by drumz on Jan 14, 2014 3:45 pm • linkreport

In MoCo, It's a half-hour wait between for the busiest routes

This is wrong. The Q buses come every 8 minutes during peak period in the space they overlap. Frequency is every 15 minutes in the places they don't.

by MLD on Jan 14, 2014 3:57 pm • linkreport

MLD Then you've proved the point of why they don't need BRT- if they doubled the number of buses, it'd still not make sense to close a lane for bus use only. With lots more buses more frequently made available, it would still not be a wall-to-wall of buses in Montgomery necessitating alternatives like streetcars, etc. (where supposedly it'd been in Arlington.) But it'd be a wall-to-wall mess if they closed said lanes to drivers, so rather than unnecessarily harm people for an optimistic average 24% faster busing- they shouldn't.

by asffa on Jan 14, 2014 4:45 pm • linkreport

A 25% travel time improvement is huge; amazing that you can hand-wave it away so easily.

The fact that they don't run buses every 3 minutes right now doesn't prove that BRT isn't needed for the future. In fact, If you install dedicated lanes that let buses move 25% faster, then you can run more service with the same number of buses and drivers - so you've provided that better service you're looking for without buying a bunch of buses.

by MLD on Jan 14, 2014 4:55 pm • linkreport

So, add more buses but don't do anything to actually speed up the buses once you get on them. And at 4 minutes between buses, which you seem to be suggesting, you absolutely run into the issue of buses beginning to back up other buses.

With bus lanes you could increase frequency by ensuring that buses can go up and down the routes more frequently. This saves money since you have one driver completing multiple trips rather than paying two drivers for less completions of a circuit.

Moreover, as the bus speeds up more people start choosing to take it over driving. Making things better for the people still choosing to drive.

You're arguing for two different things to exist simultaneously. You want a world where no one waits for a bus more than a couple of minutes at most but also a world where our current street layout remains unchanged.

by drumz on Jan 14, 2014 4:59 pm • linkreport

drumz - the most optimistic projection with fully dedicated BRT gives an average 24% speed (10-31%) increase with BRT over running more local buses in mixed lanes - no more, that's all, and it's unlikely to be that good. That's as fast at it could go in Montgomery.
That lures nobody and isn't making your ride "fast". Besides, it's ignorant to give that small speed increase much weight in terms of increasing ridership figures. studies show already that people care more about the convenience of the bus, their comfort waiting for the bus and inside. Increased price itself would be a big turn-off, btw.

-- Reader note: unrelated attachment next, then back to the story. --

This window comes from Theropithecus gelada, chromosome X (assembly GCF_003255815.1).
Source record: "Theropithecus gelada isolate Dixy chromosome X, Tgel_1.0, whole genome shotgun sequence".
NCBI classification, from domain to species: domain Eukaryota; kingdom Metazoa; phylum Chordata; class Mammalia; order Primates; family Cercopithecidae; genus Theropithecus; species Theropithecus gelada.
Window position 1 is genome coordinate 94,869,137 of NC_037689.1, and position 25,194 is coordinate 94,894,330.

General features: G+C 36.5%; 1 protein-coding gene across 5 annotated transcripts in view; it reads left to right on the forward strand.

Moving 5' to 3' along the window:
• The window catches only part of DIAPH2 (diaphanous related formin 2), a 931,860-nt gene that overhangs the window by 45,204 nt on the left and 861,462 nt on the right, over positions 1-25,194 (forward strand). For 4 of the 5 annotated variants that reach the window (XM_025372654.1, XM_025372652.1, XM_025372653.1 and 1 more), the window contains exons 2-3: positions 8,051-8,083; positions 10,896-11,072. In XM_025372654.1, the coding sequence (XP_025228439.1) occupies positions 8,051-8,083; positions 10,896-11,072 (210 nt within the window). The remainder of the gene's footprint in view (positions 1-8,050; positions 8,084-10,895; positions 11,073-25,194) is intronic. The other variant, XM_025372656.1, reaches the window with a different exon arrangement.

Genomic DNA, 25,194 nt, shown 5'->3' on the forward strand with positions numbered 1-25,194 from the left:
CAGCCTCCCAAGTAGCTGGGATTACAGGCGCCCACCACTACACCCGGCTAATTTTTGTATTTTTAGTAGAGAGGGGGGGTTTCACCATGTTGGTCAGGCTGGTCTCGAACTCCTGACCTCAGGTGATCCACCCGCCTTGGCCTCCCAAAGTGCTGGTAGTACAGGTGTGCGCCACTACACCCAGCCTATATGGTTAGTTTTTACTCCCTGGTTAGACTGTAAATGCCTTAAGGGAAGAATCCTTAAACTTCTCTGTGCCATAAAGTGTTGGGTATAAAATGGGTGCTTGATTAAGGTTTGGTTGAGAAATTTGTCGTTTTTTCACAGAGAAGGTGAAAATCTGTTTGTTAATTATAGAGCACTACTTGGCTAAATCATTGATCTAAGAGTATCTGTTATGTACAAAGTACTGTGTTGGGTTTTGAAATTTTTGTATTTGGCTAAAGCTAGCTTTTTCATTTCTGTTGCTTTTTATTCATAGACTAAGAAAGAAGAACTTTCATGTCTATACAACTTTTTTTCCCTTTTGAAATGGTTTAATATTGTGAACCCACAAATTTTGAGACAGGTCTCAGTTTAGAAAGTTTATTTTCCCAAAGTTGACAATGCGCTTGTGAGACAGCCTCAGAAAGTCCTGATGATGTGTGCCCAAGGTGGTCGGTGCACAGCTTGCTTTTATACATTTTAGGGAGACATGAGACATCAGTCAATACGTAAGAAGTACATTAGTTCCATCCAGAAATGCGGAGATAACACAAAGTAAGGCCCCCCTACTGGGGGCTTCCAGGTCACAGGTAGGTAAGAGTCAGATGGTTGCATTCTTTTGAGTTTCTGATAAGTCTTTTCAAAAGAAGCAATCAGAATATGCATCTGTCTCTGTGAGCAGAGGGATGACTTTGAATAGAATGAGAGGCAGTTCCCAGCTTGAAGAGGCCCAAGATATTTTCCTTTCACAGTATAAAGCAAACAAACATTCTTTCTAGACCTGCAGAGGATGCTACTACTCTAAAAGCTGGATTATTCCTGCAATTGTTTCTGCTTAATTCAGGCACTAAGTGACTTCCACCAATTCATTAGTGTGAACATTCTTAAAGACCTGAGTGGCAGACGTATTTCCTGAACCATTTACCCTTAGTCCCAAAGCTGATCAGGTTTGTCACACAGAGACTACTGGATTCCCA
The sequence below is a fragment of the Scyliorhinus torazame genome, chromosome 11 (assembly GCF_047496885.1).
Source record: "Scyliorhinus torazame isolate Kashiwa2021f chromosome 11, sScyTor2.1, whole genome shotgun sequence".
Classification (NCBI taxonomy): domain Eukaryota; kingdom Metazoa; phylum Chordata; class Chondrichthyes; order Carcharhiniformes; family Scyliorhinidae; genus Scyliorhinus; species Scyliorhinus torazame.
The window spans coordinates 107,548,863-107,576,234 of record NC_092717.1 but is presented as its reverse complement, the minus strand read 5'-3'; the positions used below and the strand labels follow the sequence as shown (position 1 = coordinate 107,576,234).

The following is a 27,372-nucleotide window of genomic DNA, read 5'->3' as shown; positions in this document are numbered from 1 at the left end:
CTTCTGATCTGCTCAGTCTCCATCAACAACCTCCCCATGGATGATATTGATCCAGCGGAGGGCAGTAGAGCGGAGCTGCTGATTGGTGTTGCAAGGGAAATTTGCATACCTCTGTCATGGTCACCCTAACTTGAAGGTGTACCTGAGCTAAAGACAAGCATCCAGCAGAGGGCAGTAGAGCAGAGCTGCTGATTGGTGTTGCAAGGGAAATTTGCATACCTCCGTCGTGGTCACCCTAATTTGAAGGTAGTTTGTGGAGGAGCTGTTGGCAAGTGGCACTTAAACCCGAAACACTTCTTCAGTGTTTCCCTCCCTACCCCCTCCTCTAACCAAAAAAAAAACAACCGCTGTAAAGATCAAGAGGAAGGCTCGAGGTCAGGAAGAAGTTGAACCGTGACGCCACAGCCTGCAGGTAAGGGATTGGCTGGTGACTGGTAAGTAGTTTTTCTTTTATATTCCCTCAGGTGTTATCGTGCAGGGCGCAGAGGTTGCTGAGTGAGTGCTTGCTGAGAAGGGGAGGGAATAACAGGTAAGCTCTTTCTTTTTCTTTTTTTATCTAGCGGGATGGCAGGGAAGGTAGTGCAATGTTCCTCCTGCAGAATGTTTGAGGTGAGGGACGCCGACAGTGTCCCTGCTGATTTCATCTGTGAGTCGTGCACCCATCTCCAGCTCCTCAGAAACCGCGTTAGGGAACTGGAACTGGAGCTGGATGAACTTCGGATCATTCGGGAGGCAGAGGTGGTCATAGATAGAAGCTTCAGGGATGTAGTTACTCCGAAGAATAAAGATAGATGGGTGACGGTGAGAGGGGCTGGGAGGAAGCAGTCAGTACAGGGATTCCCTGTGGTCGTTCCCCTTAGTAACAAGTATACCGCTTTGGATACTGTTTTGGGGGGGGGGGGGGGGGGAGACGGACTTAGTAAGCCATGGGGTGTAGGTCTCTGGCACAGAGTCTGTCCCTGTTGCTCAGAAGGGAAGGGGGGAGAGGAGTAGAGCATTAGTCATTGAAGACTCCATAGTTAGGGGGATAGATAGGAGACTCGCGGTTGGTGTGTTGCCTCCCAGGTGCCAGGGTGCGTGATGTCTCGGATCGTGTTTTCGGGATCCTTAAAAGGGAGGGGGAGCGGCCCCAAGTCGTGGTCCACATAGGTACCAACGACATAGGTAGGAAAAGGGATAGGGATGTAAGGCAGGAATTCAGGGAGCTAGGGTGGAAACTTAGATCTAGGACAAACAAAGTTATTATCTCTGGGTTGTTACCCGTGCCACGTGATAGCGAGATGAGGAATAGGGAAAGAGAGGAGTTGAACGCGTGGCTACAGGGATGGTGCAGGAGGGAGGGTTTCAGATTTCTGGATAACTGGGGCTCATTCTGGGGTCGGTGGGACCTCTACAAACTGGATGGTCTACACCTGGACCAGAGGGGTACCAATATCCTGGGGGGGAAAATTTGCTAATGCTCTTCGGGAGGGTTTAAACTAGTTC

by asffa on Jan 14, 2014 5:14 pm • linkreport

"Studies show" that people don't give a crap about travel times, except apparently for the special flower SOV drivers, who will be pissed because they will be stuck in "deadly" congestion.

by MLD on Jan 14, 2014 5:18 pm • linkreport

asffa,

So time savings doesn't matter (and 24% is a significant time savings!). Only comfort matters. Ok, so how does simply adding more buses acheive this or beat the BRT metric as you're claiming?

Also, no, time savings do increase ridership. Pretty much every time it happens. Find a case where they sped up the frequency of a bus and yet ridership fell. If you do, I'll find three more cases where it grew. People may say they value comfort over all things but apparently when it comes to making a decision they ride when they know a bus is frequent.

So MoCo could choose to spend millions on nicer bus stations and comfier seats but if they want to increase ridership they'll focus on the thing that will reduce transit trip times by 24%.

by drumz on Jan 14, 2014 5:30 pm • linkreport

MLD when it'll cause 50% or more slowing congestion in the other lanes, you bet it's huge.
Also huge - costs over 3 billion dollars and means cut-backs to RideOn and MetroBus.
Projected cost to taxpayers per year for operation -121 million (67%), total cost 180 million. That doesn't pay the billions to build it, either. See, they know its not going to be that popular - they project 33% returns paid by customers.
Nobody says it's not huge, but what's small are buses averaging 9 minutes faster ride costing many millions a mile. Only 2 minutes on some routes.
Few are saying this isn't huge. It's hugely damaging, potentially dangerous, even fatal for somebody, probably.

There are areas where I could see a lane being added for buses and a shuttle put there as great - those are areas with large medians where someone could just build one. There's even areas of 29 that fit that description - the problem is developers don't care about Burtonsville to Howard County, they want access to Four Corners and other area's zonings changed and homes paved for them.

by asffa on Jan 14, 2014 5:37 pm • linkreport

drumz I'm dying to know where you live if you live in MontCo, then which bus stop are you near, and if they plan a BRT bus station nearer your door.
Again, BRT would not even HELP most people who ride the bus.